“My dad lost his job and couldn’t help me with my loans for Cortland” after a long sigh, Sydney continued to say “For now, I’m going to make the best of my time here and get my associates degree and then transfer to Stony Brook to finish up.”

“It was early August.” She paused to gather herself after getting choked up. “August 12, 2018, to be exact. I was in my room, checking off items on my list of things to bring upstate with me to college and I heard a knock on my door. I saw both of my parents come in and close the door behind them. My parents never knock and they never both come into my room at the same time so I knew something was up. My heart began to beat nearly out of my damn chest.”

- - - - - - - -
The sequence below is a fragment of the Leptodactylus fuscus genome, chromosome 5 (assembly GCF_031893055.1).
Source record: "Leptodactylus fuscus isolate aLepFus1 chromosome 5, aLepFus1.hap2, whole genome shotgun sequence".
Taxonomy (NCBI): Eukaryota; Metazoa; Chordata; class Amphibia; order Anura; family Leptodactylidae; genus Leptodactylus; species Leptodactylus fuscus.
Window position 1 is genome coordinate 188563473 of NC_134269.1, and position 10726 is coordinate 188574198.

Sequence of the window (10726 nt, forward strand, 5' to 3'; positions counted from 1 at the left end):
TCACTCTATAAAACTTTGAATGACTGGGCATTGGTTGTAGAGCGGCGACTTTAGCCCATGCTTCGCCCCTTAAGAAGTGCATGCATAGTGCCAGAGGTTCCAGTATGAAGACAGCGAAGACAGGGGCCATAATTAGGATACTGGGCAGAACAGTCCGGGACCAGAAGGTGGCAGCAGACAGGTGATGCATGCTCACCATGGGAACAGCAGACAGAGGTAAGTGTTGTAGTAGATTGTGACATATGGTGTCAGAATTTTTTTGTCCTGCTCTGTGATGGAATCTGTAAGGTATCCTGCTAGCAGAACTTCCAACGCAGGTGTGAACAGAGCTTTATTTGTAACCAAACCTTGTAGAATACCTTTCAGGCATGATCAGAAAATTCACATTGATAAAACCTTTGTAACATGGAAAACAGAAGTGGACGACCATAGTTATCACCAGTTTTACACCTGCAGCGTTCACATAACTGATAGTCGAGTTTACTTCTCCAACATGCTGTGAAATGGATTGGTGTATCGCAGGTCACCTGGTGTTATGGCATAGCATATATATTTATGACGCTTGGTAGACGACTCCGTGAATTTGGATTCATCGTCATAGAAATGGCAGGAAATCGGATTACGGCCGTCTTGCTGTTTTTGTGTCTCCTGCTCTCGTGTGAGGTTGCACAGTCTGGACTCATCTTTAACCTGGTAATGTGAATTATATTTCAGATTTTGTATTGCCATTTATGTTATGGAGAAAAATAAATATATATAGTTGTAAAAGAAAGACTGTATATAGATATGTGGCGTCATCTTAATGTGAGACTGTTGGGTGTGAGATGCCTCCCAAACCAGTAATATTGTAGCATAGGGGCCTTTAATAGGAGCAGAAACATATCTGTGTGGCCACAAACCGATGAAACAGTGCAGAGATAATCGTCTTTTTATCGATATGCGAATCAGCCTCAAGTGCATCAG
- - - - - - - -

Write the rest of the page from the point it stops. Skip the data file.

“Depressed wasn’t even the word to describe how I was feeling,” she continued. “But little did I know, this was the best thing that’s ever happened to me. I can stay home in my nice comfy bed, keep my job while going to school, and I don’t have to do track anymore so it’s the best of both worlds.”

 

Students, school seek more conversation about mental health

Mental health is often a subject college students shy away from, or make sly jokes about. But it’s a major problem.

Consider that 80 percent of students feel overwhelmed by their academic responsibilities and only 60 percent of these students seek help, according to the National Alliance in Mental Illness. Fifty percent say these struggles affect their grades.

At SCCC, it is a topic dedicated to small sections of professors’ syllabuses, and one small collection of pamphlets in the Health Services Office. 

Mental health issues include but are not limited to: depression, anxiety, eating disorders, addiction and feeling suicidal. The signs can be difficult to spot depending on how the person copes with them, which makes offering aid to those who are struggling that much harder.